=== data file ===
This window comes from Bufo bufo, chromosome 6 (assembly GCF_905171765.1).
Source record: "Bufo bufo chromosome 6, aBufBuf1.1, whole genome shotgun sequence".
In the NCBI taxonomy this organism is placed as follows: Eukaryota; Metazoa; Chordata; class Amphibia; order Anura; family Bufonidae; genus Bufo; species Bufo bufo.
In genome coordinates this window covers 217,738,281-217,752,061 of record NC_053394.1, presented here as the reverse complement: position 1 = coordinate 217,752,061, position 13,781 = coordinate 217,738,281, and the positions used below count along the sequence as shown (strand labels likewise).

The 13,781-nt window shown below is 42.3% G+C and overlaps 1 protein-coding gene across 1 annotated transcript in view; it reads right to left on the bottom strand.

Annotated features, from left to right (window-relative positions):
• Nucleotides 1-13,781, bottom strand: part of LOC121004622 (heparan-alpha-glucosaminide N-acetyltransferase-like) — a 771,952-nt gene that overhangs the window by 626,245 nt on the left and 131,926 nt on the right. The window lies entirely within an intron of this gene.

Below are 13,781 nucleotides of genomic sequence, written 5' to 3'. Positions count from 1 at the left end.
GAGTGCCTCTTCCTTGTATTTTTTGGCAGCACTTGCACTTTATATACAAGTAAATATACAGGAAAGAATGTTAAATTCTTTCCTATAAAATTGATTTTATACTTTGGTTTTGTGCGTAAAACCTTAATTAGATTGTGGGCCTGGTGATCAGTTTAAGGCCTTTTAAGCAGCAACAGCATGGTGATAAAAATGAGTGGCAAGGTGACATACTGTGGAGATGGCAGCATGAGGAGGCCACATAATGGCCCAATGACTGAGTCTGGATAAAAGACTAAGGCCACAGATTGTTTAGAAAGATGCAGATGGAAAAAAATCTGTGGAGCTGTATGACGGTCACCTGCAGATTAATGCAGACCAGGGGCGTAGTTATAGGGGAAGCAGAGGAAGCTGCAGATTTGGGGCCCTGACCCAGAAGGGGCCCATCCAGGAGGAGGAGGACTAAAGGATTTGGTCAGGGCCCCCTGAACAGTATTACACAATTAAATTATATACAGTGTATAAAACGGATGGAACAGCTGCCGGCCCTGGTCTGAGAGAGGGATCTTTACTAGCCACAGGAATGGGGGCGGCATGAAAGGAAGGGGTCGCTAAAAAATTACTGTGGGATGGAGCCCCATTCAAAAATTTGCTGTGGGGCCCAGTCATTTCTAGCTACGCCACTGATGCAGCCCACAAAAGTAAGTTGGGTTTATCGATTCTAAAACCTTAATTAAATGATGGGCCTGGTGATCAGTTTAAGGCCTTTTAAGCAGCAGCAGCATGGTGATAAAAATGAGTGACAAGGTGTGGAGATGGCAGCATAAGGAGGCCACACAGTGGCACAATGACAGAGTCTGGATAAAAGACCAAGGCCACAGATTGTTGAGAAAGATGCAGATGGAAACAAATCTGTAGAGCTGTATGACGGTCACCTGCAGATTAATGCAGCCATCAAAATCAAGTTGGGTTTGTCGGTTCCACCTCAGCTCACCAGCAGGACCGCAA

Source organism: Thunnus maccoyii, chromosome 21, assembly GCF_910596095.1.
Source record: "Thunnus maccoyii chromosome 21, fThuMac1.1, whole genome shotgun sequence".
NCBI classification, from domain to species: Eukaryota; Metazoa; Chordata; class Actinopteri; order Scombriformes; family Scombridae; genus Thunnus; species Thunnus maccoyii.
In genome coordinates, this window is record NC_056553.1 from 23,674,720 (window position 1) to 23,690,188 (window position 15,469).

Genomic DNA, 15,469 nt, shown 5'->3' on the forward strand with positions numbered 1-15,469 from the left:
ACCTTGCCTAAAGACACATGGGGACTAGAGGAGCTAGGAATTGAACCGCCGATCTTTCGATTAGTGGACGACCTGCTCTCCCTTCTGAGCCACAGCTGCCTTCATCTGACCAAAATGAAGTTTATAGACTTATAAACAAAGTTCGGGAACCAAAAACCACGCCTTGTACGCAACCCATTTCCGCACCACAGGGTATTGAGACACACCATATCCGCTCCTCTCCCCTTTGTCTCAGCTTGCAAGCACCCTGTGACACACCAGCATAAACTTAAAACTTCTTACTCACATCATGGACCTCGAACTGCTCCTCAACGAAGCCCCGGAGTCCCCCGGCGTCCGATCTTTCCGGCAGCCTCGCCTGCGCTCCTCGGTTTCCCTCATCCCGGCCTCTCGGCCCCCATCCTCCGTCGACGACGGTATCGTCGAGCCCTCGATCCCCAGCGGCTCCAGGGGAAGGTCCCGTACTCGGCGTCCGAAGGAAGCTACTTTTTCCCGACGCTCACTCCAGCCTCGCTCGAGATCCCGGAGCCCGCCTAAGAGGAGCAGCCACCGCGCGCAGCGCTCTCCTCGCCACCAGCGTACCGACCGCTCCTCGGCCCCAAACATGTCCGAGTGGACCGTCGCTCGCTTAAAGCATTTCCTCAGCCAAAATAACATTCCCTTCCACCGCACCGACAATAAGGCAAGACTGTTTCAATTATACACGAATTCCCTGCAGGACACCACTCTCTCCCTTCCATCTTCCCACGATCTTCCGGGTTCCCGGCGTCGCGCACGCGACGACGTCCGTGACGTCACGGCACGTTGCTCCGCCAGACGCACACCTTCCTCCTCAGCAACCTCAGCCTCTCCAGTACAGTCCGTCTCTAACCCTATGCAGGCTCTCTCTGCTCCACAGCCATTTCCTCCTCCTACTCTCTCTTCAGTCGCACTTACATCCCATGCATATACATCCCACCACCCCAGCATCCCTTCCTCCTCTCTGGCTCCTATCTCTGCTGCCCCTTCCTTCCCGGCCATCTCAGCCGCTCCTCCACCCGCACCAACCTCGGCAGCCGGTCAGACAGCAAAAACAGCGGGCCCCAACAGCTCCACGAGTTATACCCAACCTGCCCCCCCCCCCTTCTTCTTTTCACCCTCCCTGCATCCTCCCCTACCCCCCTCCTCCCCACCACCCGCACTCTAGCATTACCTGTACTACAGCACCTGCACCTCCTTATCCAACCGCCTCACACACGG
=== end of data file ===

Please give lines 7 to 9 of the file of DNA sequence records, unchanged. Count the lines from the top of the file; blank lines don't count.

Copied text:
• Nucleotides 1-13,781, bottom strand: part of LOC121004622 (heparan-alpha-glucosaminide N-acetyltransferase-like) — a 771,952-nt gene that overhangs the window by 626,245 nt on the left and 131,926 nt on the right. The window lies entirely within an intron of this gene.

Below are 13,781 nucleotides of genomic sequence, written 5' to 3'. Positions count from 1 at the left end.
GAGTGCCTCTTCCTTGTATTTTTTGGCAGCACTTGCACTTTATATACAAGTAAATATACAGGAAAGAATGTTAAATTCTTTCCTATAAAATTGATTTTATACTTTGGTTTTGTGCGTAAAACCTTAATTAGATTGTGGGCCTGGTGATCAGTTTAAGGCCTTTTAAGCAGCAACAGCATGGTGATAAAAATGAGTGGCAAGGTGACATACTGTGGAGATGGCAGCATGAGGAGGCCACATAATGGCCCAATGACTGAGTCTGGATAAAAGACTAAGGCCACAGATTGTTTAGAAAGATGCAGATGGAAAAAAATCTGTGGAGCTGTATGACGGTCACCTGCAGATTAATGCAGACCAGGGGCGTAGTTATAGGGGAAGCAGAGGAAGCTGCAGATTTGGGGCCCTGACCCAGAAGGGGCCCATCCAGGAGGAGGAGGACTAAAGGATTTGGTCAGGGCCCCCTGAACAGTATTACACAATTAAATTATATACAGTGTATAAAACGGATGGAACAGCTGCCGGCCCTGGTCTGAGAGAGGGATCTTTACTAGCCACAGGAATGGGGGCGGCATGAAAGGAAGGGGTCGCTAAAAAATTACTGTGGGATGGAGCCCCATTCAAAAATTTGCTGTGGGGCCCAGTCATTTCTAGCTACGCCACTGATGCAGCCCACAAAAGTAAGTTGGGTTTATCGATTCTAAAACCTTAATTAAATGATGGGCCTGGTGATCAGTTTAAGGCCTTTTAAGCAGCAGCAGCATGGTGATAAAAATGAGTGACAAGGTGTGGAGATGGCAGCATAAGGAGGCCACACAGTGGCACAATGACAGAGTCTGGATAAAAGACCAAGGCCACAGATTGTTGAGAAAGATGCAGATGGAAACAAATCTGTAGAGCTGTATGACGGTCACCTGCAGATTAATGCAGCCATCAAAATCAAGTTGGGTTTGTCGGTTCCACCTCAGCTCACCAGCAGGACCGCAA